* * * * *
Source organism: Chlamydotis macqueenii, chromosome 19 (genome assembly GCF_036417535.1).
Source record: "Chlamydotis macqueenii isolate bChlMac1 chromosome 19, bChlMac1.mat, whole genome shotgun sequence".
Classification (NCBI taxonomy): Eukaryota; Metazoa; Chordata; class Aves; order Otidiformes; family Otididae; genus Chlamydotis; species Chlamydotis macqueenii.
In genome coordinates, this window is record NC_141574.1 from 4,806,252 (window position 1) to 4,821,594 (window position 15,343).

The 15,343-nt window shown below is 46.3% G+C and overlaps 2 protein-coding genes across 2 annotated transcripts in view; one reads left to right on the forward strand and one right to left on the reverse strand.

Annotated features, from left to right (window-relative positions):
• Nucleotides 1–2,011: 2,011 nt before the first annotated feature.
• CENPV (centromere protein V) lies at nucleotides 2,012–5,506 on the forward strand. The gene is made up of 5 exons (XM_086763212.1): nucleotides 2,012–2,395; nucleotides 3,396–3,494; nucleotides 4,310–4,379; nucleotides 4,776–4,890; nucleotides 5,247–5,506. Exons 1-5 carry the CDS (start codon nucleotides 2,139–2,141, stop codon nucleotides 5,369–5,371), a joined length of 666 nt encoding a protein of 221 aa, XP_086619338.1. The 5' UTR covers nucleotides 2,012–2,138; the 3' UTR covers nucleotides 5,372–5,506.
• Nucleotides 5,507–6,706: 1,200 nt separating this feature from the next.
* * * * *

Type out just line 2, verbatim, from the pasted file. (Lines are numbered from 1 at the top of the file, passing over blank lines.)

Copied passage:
Source record: "Chlamydotis macqueenii isolate bChlMac1 chromosome 19, bChlMac1.mat, whole genome shotgun sequence".